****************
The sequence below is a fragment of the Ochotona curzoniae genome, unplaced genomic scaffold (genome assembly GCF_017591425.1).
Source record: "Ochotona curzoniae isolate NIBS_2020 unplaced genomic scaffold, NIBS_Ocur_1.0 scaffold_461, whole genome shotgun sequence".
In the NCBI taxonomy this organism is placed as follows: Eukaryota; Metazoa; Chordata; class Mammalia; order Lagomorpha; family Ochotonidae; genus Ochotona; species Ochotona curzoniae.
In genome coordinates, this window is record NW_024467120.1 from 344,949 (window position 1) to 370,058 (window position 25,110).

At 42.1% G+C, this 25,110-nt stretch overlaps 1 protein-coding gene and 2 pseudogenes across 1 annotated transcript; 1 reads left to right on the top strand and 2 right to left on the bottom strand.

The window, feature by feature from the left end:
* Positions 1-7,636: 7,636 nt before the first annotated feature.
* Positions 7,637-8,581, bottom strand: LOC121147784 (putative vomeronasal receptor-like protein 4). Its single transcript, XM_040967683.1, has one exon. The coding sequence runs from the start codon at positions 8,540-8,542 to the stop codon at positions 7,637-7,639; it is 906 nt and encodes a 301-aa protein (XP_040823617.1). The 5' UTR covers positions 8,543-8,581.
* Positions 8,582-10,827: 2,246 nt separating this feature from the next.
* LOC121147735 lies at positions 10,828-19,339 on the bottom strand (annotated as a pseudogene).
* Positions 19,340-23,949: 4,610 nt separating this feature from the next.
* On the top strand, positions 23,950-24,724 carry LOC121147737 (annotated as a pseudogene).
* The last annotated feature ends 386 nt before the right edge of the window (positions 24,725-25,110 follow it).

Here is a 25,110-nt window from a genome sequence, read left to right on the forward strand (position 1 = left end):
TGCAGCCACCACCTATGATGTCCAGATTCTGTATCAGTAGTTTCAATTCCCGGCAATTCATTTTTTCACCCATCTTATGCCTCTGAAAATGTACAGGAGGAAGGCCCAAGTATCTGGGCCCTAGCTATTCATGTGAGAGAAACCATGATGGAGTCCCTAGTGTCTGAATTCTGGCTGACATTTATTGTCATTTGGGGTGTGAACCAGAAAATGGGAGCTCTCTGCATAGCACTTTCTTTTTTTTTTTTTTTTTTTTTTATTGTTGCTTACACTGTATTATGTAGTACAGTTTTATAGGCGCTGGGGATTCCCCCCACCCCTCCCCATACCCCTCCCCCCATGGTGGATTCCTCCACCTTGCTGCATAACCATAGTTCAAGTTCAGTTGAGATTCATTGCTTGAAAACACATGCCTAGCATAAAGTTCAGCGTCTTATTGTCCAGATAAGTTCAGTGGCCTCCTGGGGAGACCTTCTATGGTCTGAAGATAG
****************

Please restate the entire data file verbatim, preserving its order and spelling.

The sequence below is a fragment of the Ochotona curzoniae genome, unplaced genomic scaffold (genome assembly GCF_017591425.1).
Source record: "Ochotona curzoniae isolate NIBS_2020 unplaced genomic scaffold, NIBS_Ocur_1.0 scaffold_461, whole genome shotgun sequence".
In the NCBI taxonomy this organism is placed as follows: Eukaryota; Metazoa; Chordata; class Mammalia; order Lagomorpha; family Ochotonidae; genus Ochotona; species Ochotona curzoniae.
In genome coordinates, this window is record NW_024467120.1 from 344,949 (window position 1) to 370,058 (window position 25,110).

At 42.1% G+C, this 25,110-nt stretch overlaps 1 protein-coding gene and 2 pseudogenes across 1 annotated transcript; 1 reads left to right on the top strand and 2 right to left on the bottom strand.

The window, feature by feature from the left end:
* Positions 1-7,636: 7,636 nt before the first annotated feature.
* Positions 7,637-8,581, bottom strand: LOC121147784 (putative vomeronasal receptor-like protein 4). Its single transcript, XM_040967683.1, has one exon. The coding sequence runs from the start codon at positions 8,540-8,542 to the stop codon at positions 7,637-7,639; it is 906 nt and encodes a 301-aa protein (XP_040823617.1). The 5' UTR covers positions 8,543-8,581.
* Positions 8,582-10,827: 2,246 nt separating this feature from the next.
* LOC121147735 lies at positions 10,828-19,339 on the bottom strand (annotated as a pseudogene).
* Positions 19,340-23,949: 4,610 nt separating this feature from the next.
* On the top strand, positions 23,950-24,724 carry LOC121147737 (annotated as a pseudogene).
* The last annotated feature ends 386 nt before the right edge of the window (positions 24,725-25,110 follow it).

Here is a 25,110-nt window from a genome sequence, read left to right on the forward strand (position 1 = left end):
TGCAGCCACCACCTATGATGTCCAGATTCTGTATCAGTAGTTTCAATTCCCGGCAATTCATTTTTTCACCCATCTTATGCCTCTGAAAATGTACAGGAGGAAGGCCCAAGTATCTGGGCCCTAGCTATTCATGTGAGAGAAACCATGATGGAGTCCCTAGTGTCTGAATTCTGGCTGACATTTATTGTCATTTGGGGTGTGAACCAGAAAATGGGAGCTCTCTGCATAGCACTTTCTTTTTTTTTTTTTTTTTTTTTTATTGTTGCTTACACTGTATTATGTAGTACAGTTTTATAGGCGCTGGGGATTCCCCCCACCCCTCCCCATACCCCTCCCCCCATGGTGGATTCCTCCACCTTGCTGCATAACCATAGTTCAAGTTCAGTTGAGATTCATTGCTTGAAAACACATGCCTAGCATAAAGTTCAGCGTCTTATTGTCCAGATAAGTTCAGTGGCCTCCTGGGGAGACCTTCTATGGTCTGAAGATAG